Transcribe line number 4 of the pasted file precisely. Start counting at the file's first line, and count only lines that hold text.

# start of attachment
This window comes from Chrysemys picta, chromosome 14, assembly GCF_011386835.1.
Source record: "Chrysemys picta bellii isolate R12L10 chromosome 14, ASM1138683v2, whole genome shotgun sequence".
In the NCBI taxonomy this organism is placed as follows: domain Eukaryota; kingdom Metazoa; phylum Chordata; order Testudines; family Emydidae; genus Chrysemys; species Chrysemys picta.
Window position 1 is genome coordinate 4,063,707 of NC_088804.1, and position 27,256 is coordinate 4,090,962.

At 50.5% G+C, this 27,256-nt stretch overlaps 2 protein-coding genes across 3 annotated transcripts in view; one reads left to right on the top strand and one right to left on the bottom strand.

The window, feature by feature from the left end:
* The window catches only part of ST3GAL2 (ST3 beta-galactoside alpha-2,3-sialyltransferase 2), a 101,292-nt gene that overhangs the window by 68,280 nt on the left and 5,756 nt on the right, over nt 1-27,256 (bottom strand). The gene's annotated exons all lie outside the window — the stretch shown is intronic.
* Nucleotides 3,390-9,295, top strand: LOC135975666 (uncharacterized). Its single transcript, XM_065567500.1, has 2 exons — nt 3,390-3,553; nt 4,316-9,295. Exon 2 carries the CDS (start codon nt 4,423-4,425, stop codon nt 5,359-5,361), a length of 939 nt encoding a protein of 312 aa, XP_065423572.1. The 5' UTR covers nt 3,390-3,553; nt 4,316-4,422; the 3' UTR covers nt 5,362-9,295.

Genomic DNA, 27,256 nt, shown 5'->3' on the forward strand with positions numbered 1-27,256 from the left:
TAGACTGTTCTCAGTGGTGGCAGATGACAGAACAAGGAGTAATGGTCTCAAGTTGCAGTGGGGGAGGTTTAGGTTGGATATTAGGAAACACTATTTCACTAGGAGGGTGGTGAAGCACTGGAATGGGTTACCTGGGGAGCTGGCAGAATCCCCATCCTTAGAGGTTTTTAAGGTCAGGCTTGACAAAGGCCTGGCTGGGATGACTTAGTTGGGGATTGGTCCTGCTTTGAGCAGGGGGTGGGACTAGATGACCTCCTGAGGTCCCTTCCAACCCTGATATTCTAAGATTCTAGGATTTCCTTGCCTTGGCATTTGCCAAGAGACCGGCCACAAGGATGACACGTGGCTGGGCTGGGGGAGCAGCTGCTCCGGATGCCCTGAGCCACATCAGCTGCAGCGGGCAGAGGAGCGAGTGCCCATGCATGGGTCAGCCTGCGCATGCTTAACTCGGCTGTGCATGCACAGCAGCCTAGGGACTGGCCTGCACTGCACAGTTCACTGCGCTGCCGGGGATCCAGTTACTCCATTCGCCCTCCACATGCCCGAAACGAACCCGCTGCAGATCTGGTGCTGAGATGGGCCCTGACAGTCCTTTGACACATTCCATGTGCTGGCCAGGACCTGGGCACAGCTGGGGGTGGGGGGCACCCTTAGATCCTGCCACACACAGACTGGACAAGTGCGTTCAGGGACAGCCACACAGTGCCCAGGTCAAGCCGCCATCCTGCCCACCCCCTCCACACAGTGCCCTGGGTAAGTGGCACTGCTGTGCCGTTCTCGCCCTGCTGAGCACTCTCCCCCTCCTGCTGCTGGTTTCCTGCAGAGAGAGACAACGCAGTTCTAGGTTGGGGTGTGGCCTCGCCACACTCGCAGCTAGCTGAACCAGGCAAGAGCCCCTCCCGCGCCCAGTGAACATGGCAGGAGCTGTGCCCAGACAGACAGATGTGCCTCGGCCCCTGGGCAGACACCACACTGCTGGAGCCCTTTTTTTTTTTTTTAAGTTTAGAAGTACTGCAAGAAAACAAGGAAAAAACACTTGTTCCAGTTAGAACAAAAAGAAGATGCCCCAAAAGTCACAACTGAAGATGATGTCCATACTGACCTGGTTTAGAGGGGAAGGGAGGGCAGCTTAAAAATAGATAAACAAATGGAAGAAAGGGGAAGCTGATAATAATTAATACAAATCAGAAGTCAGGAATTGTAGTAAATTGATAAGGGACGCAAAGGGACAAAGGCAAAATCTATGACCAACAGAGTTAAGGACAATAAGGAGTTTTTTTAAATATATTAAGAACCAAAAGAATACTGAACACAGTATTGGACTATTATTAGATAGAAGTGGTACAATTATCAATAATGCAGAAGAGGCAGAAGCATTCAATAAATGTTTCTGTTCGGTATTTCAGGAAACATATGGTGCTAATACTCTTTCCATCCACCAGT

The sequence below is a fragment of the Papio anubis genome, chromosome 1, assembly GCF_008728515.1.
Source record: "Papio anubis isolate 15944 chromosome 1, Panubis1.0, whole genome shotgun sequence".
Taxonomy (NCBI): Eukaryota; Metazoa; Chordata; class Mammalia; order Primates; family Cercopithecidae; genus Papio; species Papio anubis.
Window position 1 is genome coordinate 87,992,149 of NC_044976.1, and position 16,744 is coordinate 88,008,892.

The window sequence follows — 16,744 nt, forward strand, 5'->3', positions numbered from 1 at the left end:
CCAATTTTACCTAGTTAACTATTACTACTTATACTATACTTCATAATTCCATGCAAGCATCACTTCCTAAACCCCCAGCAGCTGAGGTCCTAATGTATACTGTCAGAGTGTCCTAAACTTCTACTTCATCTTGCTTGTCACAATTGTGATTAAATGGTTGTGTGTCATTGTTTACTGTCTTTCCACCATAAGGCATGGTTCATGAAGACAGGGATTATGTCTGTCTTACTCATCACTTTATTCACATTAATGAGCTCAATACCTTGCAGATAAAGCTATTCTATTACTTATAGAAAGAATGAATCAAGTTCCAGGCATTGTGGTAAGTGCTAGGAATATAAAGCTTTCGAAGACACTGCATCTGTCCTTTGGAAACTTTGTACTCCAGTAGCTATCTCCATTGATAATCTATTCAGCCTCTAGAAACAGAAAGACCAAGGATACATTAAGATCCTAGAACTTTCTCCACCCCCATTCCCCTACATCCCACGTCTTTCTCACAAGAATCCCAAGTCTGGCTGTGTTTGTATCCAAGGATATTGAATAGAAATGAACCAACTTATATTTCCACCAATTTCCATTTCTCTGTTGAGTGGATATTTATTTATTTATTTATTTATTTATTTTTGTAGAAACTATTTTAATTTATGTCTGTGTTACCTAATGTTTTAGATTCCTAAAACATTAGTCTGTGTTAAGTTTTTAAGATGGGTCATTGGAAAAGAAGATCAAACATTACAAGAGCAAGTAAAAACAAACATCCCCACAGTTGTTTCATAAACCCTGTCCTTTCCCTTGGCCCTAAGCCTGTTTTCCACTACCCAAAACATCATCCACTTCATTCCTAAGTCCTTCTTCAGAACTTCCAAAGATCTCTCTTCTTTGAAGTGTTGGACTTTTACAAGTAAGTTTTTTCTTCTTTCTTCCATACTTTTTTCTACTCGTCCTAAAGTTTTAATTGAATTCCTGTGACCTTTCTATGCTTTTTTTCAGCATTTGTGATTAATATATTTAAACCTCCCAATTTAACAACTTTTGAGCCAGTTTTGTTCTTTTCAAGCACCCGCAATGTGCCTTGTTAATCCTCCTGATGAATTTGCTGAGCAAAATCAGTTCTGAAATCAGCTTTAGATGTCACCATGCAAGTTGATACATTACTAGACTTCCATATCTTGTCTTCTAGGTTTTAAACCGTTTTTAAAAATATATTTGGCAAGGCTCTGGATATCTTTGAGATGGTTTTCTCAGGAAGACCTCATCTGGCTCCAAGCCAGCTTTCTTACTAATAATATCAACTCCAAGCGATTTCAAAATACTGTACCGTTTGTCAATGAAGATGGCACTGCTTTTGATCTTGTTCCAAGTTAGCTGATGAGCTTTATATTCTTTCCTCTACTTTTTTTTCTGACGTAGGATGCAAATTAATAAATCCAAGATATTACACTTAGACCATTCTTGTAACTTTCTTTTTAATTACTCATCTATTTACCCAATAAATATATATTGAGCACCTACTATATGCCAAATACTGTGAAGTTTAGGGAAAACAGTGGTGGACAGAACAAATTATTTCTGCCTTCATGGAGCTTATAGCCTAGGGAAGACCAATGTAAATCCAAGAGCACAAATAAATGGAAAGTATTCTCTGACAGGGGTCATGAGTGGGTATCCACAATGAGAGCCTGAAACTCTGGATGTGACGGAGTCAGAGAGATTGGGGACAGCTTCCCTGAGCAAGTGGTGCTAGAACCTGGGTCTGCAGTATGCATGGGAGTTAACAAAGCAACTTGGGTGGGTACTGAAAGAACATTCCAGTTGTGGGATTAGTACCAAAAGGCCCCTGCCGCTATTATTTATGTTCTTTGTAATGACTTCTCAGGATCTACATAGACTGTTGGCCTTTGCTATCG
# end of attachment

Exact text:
Window position 1 is genome coordinate 4,063,707 of NC_088804.1, and position 27,256 is coordinate 4,090,962.